The California Air Resources Board (CARB) proposed a rulemaking update to its Low Carbon Fuel Standard (LCFS) in September 2023. CARB initially approved the LCFS regulation in 2009 as an early action measure under California’s AB 32, the Global Warming Solutions Act of 2006. The LCFS requires reductions in the carbon intensity (CI) of California’s transportation fuels over time; the CI of a fuel is the amount of carbon emitted through its life cycle. The regulation sets annual benchmarks for the average CI of fuels, which gradually become more stringent over time. “Over the past 13 years, the basic framework of the LCFS has worked well and continues to support growth in an increasingly diverse and low-carbon transportation fuel pool,” notes CARB in its proposed rulemaking update report. ”Since implementation, the LCFS has helped displace over 25 billion gallons of petroleum fuel. The volume of low-carbon fuels supplied for use in California has nearly tripled, and as of 2023, the State’s current diesel fuel is over 50% biomass-based (i.e., not fossil-based). The LCFS is contributing to the rapidly increasing use of low-carbon fuels in California. Before the LCFS, the only low-CI fuels with significant market share were fossil natural gas and ethanol. … The value of credits generated in the LCFS is approximately $4 billion/year, which incentivizes the development of innovative low-carbon fuel. Since the LCFS went into effect, California has achieved a reduction of more than 12.5% in the average CI of the transportation fuel pool from a 2010 baseline, exceeding the 2022 benchmark of 10% CI reduction.”
The LCFS regulation has been updated multiple times since its inception to reflect the increasing need for a diversity of fuels and more ambitious climate goals. For example, in 2018, the LCFS amendments included a signaling of the needed support for zero-emission vehicles (ZEVs) through the LCFS and other policies. “Beginning in 2019, the LCFS began crediting ZEV refueling infrastructure capacity for light-duty vehicles, acknowledging the need for widespread ZEV fueling deployment, and other electricity-based credit generation opportunities to support early ZEV adoption,” continues the CARB proposed update report. “Since then, the LCFS has seen nearly a four-fold increase in electricity credits and provided support for 3,800 fast chargers and 67 hydrogen stations.”
With this current rulemaking update, CARB is proposing several changes to the regulation to reflect the effectiveness of the program in recent years, the need to accelerate the CI reduction goals and policy objectives in line with the 2022 Scoping Plan Update and AB 1279, and to maintain program integrity and increase program efficacy. The most significant proposed change is increasing the stringency of CI reduction targets through 2030 and extension of declining CI targets through 2045. This is equivalent to achieving a 30% reduction by 2030 and a 90% reduction by 2045. The current target in California is a 20% reduction in fuel carbon intensity by 2030. According to the Low Carbon Fuels Coalition, “California’s transportation sector is already transforming with biodiesel and renewable diesel supplying most of California’s diesel fuel demand, renewable natural gas (RNG) surpassing fossil natural gas use in compressed natural gas (CNG) vehicles, new electric vehicle purchases capturing over 25% of light-duty sales, and high blend E85 ethanol demand expanding faster than any other fuel” (see figure at top of post). Between 2025 and 2045, CARB anticipates a significant rise in electricity and a gradual increase in hydrogen as a zero-emissions fuels, a gradual decline in renewable diesel, and a significant decline in ethanol. Going forward through 2045, biomethane (RNG) will play a big role in production of renewable hydrogen.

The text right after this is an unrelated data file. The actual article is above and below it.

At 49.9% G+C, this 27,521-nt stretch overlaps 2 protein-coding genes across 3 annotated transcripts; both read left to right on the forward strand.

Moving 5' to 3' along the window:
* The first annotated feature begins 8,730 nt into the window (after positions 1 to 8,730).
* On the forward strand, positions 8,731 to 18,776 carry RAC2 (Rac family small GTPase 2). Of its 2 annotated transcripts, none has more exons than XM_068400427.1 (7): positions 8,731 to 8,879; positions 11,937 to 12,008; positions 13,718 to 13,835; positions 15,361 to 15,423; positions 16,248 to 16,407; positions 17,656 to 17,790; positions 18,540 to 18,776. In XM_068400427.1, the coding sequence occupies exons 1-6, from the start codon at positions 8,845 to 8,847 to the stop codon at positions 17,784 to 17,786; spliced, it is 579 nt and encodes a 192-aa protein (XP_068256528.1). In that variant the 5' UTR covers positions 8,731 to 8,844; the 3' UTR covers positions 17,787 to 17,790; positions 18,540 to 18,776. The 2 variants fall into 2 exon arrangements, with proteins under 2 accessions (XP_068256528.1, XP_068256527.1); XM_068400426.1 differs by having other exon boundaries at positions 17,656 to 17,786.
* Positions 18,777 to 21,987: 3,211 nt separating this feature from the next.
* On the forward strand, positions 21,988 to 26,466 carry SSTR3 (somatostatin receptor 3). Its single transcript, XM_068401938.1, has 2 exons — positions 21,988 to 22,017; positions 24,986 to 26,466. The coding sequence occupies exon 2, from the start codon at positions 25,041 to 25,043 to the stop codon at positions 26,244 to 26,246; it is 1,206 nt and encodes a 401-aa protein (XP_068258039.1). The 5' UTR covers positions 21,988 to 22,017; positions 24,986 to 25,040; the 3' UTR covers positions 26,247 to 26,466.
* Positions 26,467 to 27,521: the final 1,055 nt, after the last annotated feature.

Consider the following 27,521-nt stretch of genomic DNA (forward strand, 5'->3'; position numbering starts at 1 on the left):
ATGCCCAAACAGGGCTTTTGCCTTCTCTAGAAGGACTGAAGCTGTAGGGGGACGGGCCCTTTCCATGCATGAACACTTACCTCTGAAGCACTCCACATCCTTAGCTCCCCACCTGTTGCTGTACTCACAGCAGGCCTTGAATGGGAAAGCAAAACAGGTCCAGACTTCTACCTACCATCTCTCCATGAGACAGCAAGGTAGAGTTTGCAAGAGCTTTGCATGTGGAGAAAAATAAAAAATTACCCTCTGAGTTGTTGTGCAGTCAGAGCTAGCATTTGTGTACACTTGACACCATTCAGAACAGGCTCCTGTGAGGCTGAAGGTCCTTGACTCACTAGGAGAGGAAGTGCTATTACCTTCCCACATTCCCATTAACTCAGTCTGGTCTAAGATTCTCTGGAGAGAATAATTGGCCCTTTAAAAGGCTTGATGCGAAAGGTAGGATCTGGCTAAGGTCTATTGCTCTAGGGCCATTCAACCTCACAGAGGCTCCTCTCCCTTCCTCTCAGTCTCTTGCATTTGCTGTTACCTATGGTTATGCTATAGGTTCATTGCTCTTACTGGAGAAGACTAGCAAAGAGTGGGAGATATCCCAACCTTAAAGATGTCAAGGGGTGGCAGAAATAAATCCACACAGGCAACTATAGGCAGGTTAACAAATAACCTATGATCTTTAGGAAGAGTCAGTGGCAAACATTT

Other major proposed changes include creating a provision to support medium and heavy-duty ZEV refueling infrastructure, establishing a phase-out date for the crediting of petroleum projects, and revising indirect accounting eligibility to focus on direct delivery of biomethane. A final, comprehensive rules package was released for public comment on December 19, triggering a 45-day comment period beginning January 5, 2024, followed by a public hearing and vote by the full CARB Board on March 21, 2024.